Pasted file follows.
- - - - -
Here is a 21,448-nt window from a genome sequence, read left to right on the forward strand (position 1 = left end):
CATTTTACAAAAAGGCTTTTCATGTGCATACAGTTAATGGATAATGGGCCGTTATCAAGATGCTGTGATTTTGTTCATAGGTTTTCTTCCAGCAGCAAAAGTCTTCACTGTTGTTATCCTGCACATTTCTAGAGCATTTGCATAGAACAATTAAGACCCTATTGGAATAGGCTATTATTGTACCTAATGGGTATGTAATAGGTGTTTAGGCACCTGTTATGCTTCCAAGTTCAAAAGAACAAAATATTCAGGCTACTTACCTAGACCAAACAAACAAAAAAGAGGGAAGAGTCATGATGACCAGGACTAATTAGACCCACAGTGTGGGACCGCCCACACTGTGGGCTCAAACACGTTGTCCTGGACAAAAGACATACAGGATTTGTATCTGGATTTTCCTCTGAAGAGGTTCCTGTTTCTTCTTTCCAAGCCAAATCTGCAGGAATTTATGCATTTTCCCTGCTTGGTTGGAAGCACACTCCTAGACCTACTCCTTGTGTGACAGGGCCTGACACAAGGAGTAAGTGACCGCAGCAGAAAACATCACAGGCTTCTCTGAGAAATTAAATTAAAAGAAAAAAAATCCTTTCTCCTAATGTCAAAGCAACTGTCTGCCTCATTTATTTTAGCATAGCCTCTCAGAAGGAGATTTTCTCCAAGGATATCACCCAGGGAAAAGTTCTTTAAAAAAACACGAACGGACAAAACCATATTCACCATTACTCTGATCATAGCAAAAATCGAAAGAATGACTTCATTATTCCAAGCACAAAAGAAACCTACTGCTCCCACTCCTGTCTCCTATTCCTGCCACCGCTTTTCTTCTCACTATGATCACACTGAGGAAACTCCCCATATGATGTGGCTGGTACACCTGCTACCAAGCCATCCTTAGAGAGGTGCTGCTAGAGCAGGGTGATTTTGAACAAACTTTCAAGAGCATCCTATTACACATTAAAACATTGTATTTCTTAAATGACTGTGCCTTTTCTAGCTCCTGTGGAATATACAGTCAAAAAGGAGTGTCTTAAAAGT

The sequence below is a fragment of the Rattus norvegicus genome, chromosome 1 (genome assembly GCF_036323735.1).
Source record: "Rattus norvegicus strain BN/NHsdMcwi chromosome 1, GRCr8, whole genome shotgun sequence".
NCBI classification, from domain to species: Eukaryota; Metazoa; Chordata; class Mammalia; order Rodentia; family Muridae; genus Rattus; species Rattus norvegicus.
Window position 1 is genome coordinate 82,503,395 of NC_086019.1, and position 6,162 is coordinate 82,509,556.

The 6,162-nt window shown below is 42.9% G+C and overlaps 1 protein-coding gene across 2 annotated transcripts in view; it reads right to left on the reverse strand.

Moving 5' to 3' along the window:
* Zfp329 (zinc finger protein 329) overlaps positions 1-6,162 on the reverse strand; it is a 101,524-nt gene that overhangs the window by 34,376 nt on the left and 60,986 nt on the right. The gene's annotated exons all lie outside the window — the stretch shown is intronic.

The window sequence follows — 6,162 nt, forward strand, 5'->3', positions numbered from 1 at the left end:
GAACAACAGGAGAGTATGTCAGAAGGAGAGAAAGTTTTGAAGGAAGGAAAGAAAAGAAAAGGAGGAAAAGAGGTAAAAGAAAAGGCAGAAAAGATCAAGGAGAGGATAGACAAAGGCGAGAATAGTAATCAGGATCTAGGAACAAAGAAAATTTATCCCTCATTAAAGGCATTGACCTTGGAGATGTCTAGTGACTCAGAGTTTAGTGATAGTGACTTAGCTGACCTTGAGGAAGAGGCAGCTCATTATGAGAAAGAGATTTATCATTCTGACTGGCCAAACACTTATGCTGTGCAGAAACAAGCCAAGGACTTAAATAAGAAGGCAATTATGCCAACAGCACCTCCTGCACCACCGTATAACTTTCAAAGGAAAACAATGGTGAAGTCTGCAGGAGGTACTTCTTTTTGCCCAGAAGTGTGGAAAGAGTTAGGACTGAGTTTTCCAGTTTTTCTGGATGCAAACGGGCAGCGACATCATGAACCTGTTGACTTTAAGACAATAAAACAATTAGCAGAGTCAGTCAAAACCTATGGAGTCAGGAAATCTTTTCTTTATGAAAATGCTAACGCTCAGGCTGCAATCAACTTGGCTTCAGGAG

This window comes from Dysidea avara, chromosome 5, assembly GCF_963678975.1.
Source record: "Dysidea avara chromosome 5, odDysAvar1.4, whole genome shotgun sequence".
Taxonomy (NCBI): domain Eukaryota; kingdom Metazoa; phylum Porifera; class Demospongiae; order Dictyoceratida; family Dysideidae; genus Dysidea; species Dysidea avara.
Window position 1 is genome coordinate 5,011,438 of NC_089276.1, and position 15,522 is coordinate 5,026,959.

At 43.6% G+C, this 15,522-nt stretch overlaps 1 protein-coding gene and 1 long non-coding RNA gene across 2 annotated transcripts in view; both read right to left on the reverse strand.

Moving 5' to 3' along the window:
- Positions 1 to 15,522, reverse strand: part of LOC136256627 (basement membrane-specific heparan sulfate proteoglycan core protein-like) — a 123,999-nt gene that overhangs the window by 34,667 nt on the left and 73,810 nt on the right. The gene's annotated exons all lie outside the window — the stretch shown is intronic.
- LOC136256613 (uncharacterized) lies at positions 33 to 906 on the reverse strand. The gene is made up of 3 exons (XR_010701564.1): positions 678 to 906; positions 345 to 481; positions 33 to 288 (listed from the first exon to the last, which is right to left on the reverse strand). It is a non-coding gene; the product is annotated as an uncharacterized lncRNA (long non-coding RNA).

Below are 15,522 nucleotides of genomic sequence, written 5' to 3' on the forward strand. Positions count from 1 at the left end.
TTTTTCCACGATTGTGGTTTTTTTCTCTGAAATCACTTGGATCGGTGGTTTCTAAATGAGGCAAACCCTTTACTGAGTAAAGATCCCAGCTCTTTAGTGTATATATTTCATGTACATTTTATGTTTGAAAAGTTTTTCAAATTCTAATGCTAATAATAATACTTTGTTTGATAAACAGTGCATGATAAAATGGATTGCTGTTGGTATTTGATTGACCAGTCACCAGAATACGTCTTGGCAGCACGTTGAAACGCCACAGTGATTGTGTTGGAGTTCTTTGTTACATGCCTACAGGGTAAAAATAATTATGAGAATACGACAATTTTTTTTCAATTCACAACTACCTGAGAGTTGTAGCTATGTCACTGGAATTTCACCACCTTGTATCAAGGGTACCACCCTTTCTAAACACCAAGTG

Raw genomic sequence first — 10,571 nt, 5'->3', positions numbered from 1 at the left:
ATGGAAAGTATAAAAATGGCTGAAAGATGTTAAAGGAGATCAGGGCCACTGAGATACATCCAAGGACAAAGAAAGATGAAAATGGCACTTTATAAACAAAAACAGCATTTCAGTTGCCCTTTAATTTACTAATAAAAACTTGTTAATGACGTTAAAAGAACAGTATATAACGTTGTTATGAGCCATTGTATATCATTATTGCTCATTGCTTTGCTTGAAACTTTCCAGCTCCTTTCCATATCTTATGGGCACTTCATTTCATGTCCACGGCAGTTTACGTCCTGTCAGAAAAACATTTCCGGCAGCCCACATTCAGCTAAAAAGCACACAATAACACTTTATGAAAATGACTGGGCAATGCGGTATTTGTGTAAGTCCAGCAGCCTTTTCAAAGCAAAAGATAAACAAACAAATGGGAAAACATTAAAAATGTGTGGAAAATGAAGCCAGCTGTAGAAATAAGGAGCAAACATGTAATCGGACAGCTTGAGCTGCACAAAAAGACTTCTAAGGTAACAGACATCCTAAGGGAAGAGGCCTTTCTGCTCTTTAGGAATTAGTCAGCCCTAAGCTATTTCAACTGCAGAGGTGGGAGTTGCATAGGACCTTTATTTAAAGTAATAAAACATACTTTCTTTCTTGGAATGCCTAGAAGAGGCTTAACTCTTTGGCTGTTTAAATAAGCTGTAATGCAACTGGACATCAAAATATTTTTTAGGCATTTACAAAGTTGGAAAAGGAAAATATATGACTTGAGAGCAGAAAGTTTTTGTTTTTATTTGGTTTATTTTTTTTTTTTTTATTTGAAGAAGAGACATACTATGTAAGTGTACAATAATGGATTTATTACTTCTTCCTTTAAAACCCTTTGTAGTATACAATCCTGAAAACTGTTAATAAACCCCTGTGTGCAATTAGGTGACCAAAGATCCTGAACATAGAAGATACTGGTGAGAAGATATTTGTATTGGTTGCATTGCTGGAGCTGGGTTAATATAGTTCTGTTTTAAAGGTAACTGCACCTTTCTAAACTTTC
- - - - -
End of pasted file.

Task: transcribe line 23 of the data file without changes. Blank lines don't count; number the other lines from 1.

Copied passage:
ATGGAAAGTATAAAAATGGCTGAAAGATGTTAAAGGAGATCAGGGCCACTGAGATACATCCAAGGACAAAGAAAGATGAAAATGGCACTTTATAAACAAAAACAGCATTTCAGTTGCCCTTTAATTTACTAATAAAAACTTGTTAATGACGTTAAAAGAACAGTATATAACGTTGTTATGAGCCATTGTATATCATTATTGCTCATTGCTTTGCTTGAAACTTTCCAGCTCCTTTCCATATCTTATGGGCACTTCATTTCATGTCCACGGCAGTTTACGTCCTGTCAGAAAAACATTTCCGGCAGCCCACATTCAGCTAAAAAGCACACAATAACACTTTATGAAAATGACTGGGCAATGCGGTATTTGTGTAAGTCCAGCAGCCTTTTCAAAGCAAAAGATAAACAAACAAATGGGAAAACATTAAAAATGTGTGGAAAATGAAGCCAGCTGTAGAAATAAGGAGCAAACATGTAATCGGACAGCTTGAGCTGCACAAAAAGACTTCTAAGGTAACAGACATCCTAAGGGAAGAGGCCTTTCTGCTCTTTAGGAATTAGTCAGCCCTAAGCTATTTCAACTGCAGAGGTGGGAGTTGCATAGGACCTTTATTTAAAGTAATAAAACATACTTTCTTTCTTGGAATGCCTAGAAGAGGCTTAACTCTTTGGCTGTTTAAATAAGCTGTAATGCAACTGGACATCAAAATATTTTTTAGGCATTTACAAAGTTGGAAAAGGAAAATATATGACTTGAGAGCAGAAAGTTTTTGTTTTTATTTGGTTTATTTTTTTTTTTTTTATTTGAAGAAGAGACATACTATGTAAGTGTACAATAATGGATTTATTACTTCTTCCTTTAAAACCCTTTGTAGTATACAATCCTGAAAACTGTTAATAAACCCCTGTGTGCAATTAGGTGACCAAAGATCCTGAACATAGAAGATACTGGTGAGAAGATATTTGTATTGGTTGCATTGCTGGAGCTGGGTTAATATAGTTCTGTTTTAAAGGTAACTGCACCTTTCTAAACTTTC